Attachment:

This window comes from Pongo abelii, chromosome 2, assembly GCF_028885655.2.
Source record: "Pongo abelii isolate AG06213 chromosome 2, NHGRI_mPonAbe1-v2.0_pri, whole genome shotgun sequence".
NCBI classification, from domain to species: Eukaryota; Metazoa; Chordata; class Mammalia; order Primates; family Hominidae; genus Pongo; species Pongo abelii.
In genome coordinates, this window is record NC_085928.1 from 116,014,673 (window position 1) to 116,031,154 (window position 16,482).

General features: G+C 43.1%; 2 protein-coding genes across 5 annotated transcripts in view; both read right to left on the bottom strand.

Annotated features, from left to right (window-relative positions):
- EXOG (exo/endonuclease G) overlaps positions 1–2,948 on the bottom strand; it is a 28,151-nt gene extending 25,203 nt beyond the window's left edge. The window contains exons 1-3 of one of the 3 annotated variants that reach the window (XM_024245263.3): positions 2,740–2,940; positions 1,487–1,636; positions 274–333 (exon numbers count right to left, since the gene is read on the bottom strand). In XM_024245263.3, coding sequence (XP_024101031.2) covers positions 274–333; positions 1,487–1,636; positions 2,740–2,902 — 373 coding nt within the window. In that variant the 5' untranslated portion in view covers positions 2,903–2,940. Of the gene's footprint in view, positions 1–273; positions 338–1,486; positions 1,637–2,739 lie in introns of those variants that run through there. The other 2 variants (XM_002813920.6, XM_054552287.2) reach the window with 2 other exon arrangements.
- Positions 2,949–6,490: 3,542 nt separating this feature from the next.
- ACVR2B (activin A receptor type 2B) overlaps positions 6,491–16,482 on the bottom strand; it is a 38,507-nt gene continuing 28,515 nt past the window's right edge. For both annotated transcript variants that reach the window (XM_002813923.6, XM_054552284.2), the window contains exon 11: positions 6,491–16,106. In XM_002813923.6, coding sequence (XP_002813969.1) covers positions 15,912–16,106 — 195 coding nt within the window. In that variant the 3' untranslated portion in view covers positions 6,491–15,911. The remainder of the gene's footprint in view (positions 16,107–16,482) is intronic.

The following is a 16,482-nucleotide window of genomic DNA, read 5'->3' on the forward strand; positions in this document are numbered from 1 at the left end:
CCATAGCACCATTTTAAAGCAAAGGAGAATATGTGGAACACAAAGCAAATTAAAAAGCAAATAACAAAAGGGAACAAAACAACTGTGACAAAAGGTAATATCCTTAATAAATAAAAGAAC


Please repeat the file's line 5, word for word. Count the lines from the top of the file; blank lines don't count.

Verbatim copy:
General features: G+C 43.1%; 2 protein-coding genes across 5 annotated transcripts in view; both read right to left on the bottom strand.